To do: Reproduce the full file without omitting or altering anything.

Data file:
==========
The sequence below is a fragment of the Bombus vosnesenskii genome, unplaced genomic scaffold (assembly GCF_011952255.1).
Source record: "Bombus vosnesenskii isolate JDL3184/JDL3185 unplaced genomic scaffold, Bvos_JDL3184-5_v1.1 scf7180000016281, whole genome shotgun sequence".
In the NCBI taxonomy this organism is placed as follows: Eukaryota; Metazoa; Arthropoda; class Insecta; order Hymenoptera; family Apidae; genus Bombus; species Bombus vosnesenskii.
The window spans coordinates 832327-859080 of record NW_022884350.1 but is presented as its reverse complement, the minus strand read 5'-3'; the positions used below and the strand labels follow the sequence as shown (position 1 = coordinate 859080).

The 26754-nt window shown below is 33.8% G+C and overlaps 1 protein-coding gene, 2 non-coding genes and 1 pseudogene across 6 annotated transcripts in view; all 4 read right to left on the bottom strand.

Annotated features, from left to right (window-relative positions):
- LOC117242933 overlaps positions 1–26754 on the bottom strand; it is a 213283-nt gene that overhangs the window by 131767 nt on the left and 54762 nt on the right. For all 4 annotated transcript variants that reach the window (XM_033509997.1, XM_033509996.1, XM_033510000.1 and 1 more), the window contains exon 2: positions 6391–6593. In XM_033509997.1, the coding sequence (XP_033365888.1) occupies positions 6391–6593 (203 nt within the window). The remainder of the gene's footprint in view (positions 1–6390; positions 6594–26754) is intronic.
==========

The sequence below is a fragment of the Bombus vosnesenskii genome, unplaced genomic scaffold (assembly GCF_011952255.1).
Source record: "Bombus vosnesenskii isolate JDL3184/JDL3185 unplaced genomic scaffold, Bvos_JDL3184-5_v1.1 scf7180000016281, whole genome shotgun sequence".
In the NCBI taxonomy this organism is placed as follows: Eukaryota; Metazoa; Arthropoda; class Insecta; order Hymenoptera; family Apidae; genus Bombus; species Bombus vosnesenskii.
The window spans coordinates 832327-859080 of record NW_022884350.1 but is presented as its reverse complement, the minus strand read 5'-3'; the positions used below and the strand labels follow the sequence as shown (position 1 = coordinate 859080).

The 26754-nt window shown below is 33.8% G+C and overlaps 1 protein-coding gene, 2 non-coding genes and 1 pseudogene across 6 annotated transcripts in view; all 4 read right to left on the bottom strand.

Annotated features, from left to right (window-relative positions):
- LOC117242933 overlaps positions 1–26754 on the bottom strand; it is a 213283-nt gene that overhangs the window by 131767 nt on the left and 54762 nt on the right. For all 4 annotated transcript variants that reach the window (XM_033509997.1, XM_033509996.1, XM_033510000.1 and 1 more), the window contains exon 2: positions 6391–6593. In XM_033509997.1, the coding sequence (XP_033365888.1) occupies positions 6391–6593 (203 nt within the window). The remainder of the gene's footprint in view (positions 1–6390; positions 6594–26754) is intronic.